BURKE COUNTY, N.C. — First responders in Burke County gathered Friday to remember a beloved volunteer firefighter.
Crews from multiple departments joined a procession of fire trucks that traveled down Interstate 40 from Winston Salem to Morganton after the death of firefighter James Hensley.
Hensley was a volunteer at the Brendletown Fire Department south of Morganton. He first started back in the mid 1990′s.
“There wasn’t a guy in the department that had a bigger heart than James,” Brendletown Fire Chief Steve Johnson said. “He was a real good guy”
Before the procession, firefighters gathered at the station for a prayer to honor the work he did for the community and the department.
“He was always there when we needed him,” Lt. Ray Thomas with the Brendletown Fire Department said. “He knew what to do when he showed up. He was just a great guy. He’d give the shirt off his back if you needed it. "
The fire chief told Channel 9 that on Tuesday evening, Hensley and his fellow firefighters participated in a training exercise where they went over how to use equipment, including checking breathing apparatus. The next day, firefighters said they scrambled to get to Hensley’s home after getting a call for help from a family member.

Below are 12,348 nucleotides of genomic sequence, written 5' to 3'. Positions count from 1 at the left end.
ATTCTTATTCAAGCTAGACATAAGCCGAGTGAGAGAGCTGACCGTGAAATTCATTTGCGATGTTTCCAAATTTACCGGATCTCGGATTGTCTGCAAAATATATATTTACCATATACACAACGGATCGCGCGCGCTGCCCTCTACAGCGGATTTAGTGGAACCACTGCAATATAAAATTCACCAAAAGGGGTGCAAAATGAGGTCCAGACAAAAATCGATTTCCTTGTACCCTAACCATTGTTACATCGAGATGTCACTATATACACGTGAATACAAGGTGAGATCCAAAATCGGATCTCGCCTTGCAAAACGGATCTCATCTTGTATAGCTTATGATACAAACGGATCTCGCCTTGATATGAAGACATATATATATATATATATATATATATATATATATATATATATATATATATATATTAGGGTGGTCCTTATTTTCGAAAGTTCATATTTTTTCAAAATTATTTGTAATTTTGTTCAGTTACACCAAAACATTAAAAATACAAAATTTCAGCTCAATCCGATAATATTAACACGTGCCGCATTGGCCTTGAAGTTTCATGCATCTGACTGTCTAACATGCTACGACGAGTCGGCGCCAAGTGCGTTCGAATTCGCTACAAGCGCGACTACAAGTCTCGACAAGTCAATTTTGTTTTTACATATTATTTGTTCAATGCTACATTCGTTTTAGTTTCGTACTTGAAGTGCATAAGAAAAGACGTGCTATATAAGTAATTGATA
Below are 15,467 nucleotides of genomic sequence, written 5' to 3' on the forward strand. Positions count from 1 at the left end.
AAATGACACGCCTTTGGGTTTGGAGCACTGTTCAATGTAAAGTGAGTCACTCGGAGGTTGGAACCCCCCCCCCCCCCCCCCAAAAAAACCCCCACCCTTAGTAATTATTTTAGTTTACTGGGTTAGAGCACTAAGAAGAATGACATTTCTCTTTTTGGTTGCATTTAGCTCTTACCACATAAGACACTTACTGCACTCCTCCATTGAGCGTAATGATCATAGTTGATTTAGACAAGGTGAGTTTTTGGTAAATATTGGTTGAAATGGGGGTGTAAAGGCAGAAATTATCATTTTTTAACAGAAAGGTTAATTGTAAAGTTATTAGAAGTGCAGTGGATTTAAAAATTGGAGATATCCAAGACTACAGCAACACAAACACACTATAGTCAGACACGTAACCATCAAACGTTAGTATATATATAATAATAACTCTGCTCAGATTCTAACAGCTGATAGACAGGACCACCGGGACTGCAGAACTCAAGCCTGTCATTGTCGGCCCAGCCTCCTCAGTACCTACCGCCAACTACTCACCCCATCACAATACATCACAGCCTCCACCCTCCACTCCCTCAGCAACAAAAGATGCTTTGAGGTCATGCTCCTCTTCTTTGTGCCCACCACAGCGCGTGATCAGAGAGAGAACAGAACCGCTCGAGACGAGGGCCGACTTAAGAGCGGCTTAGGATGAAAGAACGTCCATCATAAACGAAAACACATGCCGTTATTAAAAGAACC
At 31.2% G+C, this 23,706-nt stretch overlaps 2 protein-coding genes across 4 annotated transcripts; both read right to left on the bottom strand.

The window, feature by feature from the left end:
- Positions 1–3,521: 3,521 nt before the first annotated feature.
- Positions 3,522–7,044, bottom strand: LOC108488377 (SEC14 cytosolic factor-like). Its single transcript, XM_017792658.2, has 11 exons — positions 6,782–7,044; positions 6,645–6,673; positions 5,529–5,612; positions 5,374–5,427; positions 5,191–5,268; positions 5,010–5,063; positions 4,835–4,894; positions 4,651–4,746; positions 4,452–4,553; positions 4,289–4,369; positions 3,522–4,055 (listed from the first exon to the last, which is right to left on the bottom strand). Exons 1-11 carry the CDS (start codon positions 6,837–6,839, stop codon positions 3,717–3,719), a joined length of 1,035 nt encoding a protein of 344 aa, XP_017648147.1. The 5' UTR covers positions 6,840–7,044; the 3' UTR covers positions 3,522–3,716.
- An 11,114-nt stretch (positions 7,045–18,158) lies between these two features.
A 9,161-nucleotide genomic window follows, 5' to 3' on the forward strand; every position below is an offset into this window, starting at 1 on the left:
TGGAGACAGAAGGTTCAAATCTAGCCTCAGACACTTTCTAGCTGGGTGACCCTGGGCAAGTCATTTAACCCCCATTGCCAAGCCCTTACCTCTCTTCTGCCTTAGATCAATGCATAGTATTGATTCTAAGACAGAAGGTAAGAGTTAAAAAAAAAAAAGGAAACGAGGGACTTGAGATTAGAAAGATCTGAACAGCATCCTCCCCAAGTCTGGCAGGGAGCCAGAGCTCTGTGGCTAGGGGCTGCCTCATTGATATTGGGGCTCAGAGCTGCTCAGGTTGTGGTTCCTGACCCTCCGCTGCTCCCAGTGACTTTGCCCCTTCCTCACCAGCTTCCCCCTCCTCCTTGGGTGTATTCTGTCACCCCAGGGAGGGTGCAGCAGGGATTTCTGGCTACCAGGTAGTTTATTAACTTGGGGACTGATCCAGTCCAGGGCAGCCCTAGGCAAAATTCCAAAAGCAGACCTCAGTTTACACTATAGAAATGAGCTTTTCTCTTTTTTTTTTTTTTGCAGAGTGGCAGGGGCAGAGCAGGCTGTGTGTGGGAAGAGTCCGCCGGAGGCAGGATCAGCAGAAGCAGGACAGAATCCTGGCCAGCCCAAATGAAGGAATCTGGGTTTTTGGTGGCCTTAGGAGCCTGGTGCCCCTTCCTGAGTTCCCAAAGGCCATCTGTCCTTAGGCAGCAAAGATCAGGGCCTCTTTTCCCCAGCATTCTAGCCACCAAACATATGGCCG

“I kept telling myself it’s not him,” Thomas said. “It’s not James. It’s somebody else. But when we got in there it was.”
Hensley was later pronounced dead, but it’s still unclear what led to his death.
Firefighters at the department are hoping that Hensley’s death falls under the state guidelines of “in the line of duty”. The designation would provide more financial assistance to his family. Hensley, who was 50-years old, leaves behind four children including a son who also volunteers at the department.
“We have come to understand that there are line of duty deaths … events that may not happen as a result of a tragic event,” Fire Captain Dana McKim said.
One of the stipulations for an “in the line of duty death” is that it happens within 24 hours of a call or training. Certain types of cancer cases are also now being evaluated and designated “in the line of duty.”
The fire marshal said it takes months for the state to sometimes make a decision in a case like this.
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